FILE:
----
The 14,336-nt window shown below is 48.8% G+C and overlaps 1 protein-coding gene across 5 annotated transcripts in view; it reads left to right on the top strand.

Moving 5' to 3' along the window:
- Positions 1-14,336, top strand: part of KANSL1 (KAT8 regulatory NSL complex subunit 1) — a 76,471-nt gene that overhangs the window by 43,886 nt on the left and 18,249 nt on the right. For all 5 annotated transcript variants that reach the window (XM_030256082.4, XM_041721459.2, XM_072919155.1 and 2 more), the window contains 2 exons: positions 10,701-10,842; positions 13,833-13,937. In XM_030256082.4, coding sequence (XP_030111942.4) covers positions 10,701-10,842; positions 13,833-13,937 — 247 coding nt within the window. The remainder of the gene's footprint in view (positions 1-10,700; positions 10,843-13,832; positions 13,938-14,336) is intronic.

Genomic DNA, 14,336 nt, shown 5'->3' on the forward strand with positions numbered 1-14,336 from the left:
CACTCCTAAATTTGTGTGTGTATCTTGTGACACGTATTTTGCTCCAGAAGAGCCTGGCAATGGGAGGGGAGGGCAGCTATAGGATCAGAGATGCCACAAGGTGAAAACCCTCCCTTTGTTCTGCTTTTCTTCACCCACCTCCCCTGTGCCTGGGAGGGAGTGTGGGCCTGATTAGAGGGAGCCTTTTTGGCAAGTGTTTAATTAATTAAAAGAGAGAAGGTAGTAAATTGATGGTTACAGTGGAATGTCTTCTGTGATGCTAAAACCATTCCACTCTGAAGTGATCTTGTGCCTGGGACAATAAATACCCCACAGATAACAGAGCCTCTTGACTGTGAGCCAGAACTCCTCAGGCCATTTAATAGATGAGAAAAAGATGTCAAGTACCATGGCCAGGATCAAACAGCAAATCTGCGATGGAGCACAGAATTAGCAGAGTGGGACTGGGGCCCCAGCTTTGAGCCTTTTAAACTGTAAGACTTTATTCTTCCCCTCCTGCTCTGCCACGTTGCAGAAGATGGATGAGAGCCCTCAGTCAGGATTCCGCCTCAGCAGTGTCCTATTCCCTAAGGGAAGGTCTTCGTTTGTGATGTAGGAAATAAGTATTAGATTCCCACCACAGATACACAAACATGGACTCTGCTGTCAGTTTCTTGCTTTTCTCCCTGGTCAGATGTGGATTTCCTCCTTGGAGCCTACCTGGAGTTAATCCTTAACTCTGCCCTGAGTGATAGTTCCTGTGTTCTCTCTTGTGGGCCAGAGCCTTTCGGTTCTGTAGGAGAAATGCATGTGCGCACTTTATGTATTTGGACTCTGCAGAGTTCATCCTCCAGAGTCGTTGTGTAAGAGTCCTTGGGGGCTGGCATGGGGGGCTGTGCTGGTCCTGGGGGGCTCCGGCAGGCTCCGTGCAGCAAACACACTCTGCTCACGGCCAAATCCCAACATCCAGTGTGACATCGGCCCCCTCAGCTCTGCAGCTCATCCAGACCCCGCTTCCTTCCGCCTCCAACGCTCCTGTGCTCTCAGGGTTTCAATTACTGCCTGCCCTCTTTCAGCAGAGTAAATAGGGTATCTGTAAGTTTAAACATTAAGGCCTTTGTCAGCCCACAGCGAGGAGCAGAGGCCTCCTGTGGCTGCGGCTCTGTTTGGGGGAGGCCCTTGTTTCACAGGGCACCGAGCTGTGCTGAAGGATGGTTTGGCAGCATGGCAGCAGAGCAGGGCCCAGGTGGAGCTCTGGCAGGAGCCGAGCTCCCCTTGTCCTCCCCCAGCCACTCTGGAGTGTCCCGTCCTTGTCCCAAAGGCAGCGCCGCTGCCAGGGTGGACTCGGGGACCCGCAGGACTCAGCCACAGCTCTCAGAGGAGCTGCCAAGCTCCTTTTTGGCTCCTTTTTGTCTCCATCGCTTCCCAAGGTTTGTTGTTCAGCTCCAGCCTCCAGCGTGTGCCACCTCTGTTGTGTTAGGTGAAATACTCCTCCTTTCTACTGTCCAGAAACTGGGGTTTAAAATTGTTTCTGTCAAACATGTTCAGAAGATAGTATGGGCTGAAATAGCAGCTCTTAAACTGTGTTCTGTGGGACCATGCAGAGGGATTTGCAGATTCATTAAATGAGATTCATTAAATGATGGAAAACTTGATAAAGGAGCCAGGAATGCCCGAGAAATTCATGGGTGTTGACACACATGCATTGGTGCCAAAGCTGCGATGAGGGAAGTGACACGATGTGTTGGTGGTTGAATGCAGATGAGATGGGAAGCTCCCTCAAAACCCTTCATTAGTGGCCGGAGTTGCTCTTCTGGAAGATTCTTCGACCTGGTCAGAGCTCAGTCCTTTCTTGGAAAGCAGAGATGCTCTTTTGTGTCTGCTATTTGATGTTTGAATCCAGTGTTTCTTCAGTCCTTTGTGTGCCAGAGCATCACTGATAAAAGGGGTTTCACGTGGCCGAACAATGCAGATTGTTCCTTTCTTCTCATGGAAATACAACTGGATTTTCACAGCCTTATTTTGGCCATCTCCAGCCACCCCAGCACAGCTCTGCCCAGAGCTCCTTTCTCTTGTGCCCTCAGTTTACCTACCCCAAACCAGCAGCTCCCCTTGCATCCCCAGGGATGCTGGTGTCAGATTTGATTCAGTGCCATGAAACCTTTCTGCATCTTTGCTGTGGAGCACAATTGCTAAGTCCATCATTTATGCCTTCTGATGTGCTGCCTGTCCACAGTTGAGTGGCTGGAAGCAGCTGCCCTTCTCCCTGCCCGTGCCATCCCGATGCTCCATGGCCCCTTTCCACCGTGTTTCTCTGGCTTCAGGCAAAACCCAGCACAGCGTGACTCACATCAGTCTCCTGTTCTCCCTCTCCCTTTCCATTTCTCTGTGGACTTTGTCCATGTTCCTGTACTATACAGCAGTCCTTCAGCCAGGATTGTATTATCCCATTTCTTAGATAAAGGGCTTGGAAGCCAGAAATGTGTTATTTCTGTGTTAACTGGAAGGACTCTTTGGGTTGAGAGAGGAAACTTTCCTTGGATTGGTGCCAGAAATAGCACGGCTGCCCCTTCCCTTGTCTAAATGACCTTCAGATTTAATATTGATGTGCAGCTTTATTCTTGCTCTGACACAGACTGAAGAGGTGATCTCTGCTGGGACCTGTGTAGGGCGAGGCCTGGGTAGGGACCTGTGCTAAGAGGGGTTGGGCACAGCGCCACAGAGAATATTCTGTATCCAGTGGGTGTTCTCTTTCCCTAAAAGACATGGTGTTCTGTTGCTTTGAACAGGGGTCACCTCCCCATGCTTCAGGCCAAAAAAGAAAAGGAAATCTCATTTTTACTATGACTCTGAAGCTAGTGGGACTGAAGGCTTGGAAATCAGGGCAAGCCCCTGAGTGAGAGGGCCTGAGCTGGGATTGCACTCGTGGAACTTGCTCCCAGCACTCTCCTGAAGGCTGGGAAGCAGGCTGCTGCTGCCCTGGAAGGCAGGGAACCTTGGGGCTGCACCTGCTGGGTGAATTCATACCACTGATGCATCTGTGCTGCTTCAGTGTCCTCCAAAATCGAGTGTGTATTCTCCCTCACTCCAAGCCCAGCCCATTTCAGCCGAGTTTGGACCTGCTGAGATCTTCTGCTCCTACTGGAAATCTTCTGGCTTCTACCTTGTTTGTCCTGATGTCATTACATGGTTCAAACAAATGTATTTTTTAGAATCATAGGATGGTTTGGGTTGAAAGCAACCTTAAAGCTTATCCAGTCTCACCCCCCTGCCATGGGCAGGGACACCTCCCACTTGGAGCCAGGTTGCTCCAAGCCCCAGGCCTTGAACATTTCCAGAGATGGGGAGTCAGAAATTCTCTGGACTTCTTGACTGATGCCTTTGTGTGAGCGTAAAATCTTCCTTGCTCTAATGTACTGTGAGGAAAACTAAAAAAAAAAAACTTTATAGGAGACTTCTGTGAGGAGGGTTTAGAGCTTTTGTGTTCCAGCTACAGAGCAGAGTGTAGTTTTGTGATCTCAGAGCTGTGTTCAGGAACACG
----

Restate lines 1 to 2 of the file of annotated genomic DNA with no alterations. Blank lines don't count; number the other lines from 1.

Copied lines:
The 14,336-nt window shown below is 48.8% G+C and overlaps 1 protein-coding gene across 5 annotated transcripts in view; it reads left to right on the top strand.

Moving 5' to 3' along the window: